The other outside partner in Disneyland, Inc. was Western Printing and Lithograping. Western (the parent company of Whitman Publishing and Simon & Schuster, Inc.) already had a successful, long-standing relationship with Walt Disney Productions. In 1933, Disney's canny licensing and marketing head Kay Kamen signed the initial contract granting Western the exclusive book rights to all the Walt Disney licenses characters. By 1937, Kamen negotiated a deal for Western to take over production and publication of the popular children's periodical Mickey Mouse Magazine. These deals were a springboard to a publishing bonanza, for in the ensuing half-century, Western published near-uncountable licensed Walt Disney items including (but not limited to) storybooks, coloring books, tray puzzles, games, kiddie records, stamp books, craft kits... and comic books. Lots and lots of Walt Disney comic books, released under the Dell comics imprint from 1940 to 1962, under a separate deal with Dell Publishing in which the comics were financed and distributed.

 Throughout Their History, Western Publishing Signed and Maintained a Remarkable Variety of Well-Known Licensed Properties
Image Courtesy of Joakim Gunnarsson

The Disney deal struck a ripple effect of good fortune and prosperity for Western: it set a standard that quickly attracted other prominent licenses. Western's high quality output and success record secured them nearly every major entertainment license in publishing, this was particularly beneficial in the booming days of comic books. It was hard to go wrong, offering a wide variety of titles with characters everyone knew from movie and television screens: from Mickey Mouse to Bugs Bunny to Roy Rogers to Lassie. To put things into perspective, an article from the Fall 1999 issue of The "E" Ticket magazine reported:
"In a special June 1954 ceremony, Walt Disney himself purchased the 2 1/2 billionth Dell comic for ten cents. The 1955 output of Dell comics represented more than 50% of all comic books printed that year."
Mickey Mouse Magazine, the publication that ignited the Disney/Western newsstand relationship slowly began to feature more comic strip art, and less text-only stories, prompting the periodical's makeover to an official comic book under the Dell imprintWalt Disney's Comics and Stories premiered in October of 1940, resetting the numbering to issue #1 to reflect the change in title and format.

 By the End of 1940, the Original Mickey Mouse Magazine
Became the Immensely Popular Walt Disney's Comics and Stories
Cover Art © Disney

Sales soared and the mouse magazine turned comic collection was a fitting talisman for success to come: Walt Disney's Comics and Stories holds the distinction of being the highest selling comic book title of all time, with a circulation of over three million copies per month at it's zenith in 1953. The ledgers didn't lie, and Western Publishing understood talking mice, cantankerous ducks and seven dwarfs were a good business strategy.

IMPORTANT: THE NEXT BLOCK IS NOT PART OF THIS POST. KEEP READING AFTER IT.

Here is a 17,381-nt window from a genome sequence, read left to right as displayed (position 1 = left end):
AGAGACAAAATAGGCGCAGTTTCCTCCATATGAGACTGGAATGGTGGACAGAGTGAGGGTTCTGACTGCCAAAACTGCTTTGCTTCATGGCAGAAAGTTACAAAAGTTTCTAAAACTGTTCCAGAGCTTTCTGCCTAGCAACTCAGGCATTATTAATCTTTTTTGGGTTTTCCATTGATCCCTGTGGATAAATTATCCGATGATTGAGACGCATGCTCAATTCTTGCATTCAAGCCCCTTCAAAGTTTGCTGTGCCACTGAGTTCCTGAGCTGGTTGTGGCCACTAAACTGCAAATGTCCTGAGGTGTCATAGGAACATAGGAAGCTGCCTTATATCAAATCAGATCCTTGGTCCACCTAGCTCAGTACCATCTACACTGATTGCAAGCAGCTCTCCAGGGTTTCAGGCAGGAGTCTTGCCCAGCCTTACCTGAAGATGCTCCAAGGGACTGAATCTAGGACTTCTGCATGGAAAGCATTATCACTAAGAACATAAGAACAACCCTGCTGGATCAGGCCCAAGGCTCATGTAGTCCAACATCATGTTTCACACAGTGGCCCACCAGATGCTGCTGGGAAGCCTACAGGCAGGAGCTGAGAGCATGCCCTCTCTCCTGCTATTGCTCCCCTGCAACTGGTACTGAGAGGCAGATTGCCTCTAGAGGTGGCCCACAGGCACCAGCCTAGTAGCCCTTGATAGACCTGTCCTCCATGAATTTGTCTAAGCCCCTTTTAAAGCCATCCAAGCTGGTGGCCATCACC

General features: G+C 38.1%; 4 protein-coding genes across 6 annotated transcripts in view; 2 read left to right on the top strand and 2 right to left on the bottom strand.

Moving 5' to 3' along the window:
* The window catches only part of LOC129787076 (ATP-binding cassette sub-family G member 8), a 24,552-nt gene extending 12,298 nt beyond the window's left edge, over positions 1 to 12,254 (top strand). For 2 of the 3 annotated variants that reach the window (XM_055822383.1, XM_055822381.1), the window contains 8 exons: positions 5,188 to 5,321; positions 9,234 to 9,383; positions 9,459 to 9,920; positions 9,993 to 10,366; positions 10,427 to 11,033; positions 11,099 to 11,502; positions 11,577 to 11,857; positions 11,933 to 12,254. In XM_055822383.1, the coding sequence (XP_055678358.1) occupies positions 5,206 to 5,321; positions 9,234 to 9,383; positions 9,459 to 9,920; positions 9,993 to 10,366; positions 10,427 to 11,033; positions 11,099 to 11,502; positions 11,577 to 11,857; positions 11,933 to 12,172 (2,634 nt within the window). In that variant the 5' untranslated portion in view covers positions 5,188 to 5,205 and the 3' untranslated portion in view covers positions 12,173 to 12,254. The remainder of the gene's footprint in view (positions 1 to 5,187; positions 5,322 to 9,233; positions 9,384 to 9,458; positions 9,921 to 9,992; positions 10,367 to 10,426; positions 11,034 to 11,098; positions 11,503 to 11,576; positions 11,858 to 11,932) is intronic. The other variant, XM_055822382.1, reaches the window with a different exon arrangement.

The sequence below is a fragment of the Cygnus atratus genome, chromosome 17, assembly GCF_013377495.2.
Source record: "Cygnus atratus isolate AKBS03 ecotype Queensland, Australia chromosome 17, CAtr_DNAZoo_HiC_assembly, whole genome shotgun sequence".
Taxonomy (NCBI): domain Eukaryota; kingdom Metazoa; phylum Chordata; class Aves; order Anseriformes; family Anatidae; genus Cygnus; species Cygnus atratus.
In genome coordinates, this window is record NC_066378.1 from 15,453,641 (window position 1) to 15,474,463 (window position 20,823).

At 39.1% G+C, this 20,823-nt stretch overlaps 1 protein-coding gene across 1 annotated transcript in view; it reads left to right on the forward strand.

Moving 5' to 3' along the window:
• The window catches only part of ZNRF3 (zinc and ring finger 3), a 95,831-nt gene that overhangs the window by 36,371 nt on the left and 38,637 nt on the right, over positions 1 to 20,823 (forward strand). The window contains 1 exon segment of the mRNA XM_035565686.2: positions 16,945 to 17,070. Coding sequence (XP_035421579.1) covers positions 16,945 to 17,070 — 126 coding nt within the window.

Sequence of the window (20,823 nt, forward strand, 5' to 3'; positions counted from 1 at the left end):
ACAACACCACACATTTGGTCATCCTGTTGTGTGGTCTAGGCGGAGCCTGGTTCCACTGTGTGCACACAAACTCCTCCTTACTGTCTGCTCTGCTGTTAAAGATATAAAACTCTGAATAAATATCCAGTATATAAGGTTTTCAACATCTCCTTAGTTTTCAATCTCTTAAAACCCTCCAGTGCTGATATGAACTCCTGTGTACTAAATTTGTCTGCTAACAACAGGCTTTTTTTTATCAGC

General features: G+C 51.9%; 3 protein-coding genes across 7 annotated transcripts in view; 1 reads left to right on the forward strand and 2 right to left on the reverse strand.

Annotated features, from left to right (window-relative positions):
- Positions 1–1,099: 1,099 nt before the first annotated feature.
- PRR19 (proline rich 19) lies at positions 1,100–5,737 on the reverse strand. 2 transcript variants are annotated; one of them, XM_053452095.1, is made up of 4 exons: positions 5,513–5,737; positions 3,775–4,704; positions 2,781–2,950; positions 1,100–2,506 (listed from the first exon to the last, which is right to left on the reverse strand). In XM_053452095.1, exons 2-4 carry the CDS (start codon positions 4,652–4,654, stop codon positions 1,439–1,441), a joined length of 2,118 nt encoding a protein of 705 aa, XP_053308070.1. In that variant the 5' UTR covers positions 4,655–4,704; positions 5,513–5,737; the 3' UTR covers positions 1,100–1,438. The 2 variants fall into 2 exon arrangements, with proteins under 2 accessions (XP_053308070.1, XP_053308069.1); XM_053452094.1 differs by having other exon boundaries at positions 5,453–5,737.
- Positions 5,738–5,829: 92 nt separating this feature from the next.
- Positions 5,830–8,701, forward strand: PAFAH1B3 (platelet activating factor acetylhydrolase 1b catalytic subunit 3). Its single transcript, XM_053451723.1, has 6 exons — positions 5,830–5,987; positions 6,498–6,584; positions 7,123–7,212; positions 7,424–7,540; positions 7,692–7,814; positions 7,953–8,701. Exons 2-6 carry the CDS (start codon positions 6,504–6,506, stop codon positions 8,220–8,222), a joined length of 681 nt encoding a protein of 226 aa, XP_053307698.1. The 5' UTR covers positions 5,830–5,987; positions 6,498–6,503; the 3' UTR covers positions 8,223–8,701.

Western Publishing's $200,000 investment (a considerably large figure in 1952 dollars) in Disneyland, Inc. equaled out to 13.8% of the pool, making them the smallest investor. That status notwithstanding, the partnership provided Western a significant quid pro quo in the stake of the new enterprise: the rights to unlimited merchandising potential of the Disneyland name for their own products and the benefit to Disneyland of their printing presses and know-how to produce high quality press kits, guide maps, brochures, menus, premiums and plenty more on behalf of Walt's new park, with the benefit of refreshing said materials on a frequent basis. Their existing financial success with the Disney license and the phenomenon that Disneyland quickly became proved Western's gamble a wise one.

In-Park and Nationwide Merchandising Opportunities Abound
Between Disneyland and
Western Publishing
Cover Art © Disney

Not only did Western Publishing have a stake in Disneyland itself, they would be provided retail space on Main Street U.S.A. to showcase and sell their publications. Located within the Crystal Arcade behind the Upjohn Pharmacy, the Arcade Bookstore stocked a dazzling assortment of books, comics, games, puzzles and other Western-produced output. The deal was not limited to Disneyland or Walt Disney Productions items, either: for many years, Little Lulu and The Lone Ranger* comic books were available for purchase and displayed on the same shelves as Lady and the Tramp and Chip n' Dale comics within the railroad-circled berm of 1313 Harbor Boulevard.

 A Main Street Arcade Bookstore Attendant Readies Shelves for Opening Day
(Note: Copies of the Dell Giant Donald Duck in Disneyland are Plentifully Stocked!)
Image © & Courtesy of The "E"-Ticket Magazine

The framework and entryway of the Arcade Bookstore exists today: entering from the Center Street entrance to the left of the Carnation Cafe, the original intent of the space as it's own area is easily evident.